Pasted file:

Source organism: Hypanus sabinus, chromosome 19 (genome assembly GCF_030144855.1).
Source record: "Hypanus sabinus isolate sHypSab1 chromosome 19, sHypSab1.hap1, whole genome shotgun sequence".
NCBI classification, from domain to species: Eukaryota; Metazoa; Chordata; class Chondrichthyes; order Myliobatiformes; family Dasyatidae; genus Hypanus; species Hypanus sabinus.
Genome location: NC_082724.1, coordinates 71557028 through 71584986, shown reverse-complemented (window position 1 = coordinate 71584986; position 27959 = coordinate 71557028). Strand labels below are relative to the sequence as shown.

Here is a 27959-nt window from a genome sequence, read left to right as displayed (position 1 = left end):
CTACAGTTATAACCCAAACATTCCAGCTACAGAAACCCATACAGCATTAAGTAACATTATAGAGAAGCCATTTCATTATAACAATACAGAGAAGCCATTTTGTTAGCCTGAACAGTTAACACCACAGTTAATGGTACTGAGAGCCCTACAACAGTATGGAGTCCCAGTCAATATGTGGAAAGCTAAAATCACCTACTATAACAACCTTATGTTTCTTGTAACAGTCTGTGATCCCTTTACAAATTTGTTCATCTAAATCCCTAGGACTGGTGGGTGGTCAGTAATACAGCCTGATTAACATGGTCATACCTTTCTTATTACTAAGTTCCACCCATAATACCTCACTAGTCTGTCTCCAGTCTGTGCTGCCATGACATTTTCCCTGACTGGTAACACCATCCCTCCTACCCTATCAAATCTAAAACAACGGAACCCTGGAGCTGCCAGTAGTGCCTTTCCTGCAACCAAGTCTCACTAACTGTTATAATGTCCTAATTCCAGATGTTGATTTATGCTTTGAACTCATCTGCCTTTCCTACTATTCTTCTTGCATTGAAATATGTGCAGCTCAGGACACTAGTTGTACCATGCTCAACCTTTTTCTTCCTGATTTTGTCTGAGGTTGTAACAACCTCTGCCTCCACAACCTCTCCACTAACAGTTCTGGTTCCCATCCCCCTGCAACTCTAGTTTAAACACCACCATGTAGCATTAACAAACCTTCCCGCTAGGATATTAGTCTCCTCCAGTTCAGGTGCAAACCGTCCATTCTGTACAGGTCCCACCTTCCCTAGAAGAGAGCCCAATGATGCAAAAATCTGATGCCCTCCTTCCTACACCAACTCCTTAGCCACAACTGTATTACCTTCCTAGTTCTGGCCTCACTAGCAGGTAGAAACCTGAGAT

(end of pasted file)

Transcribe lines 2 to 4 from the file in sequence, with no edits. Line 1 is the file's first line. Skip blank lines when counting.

Source record: "Hypanus sabinus isolate sHypSab1 chromosome 19, sHypSab1.hap1, whole genome shotgun sequence".
NCBI classification, from domain to species: Eukaryota; Metazoa; Chordata; class Chondrichthyes; order Myliobatiformes; family Dasyatidae; genus Hypanus; species Hypanus sabinus.
Genome location: NC_082724.1, coordinates 71557028 through 71584986, shown reverse-complemented (window position 1 = coordinate 71584986; position 27959 = coordinate 71557028). Strand labels below are relative to the sequence as shown.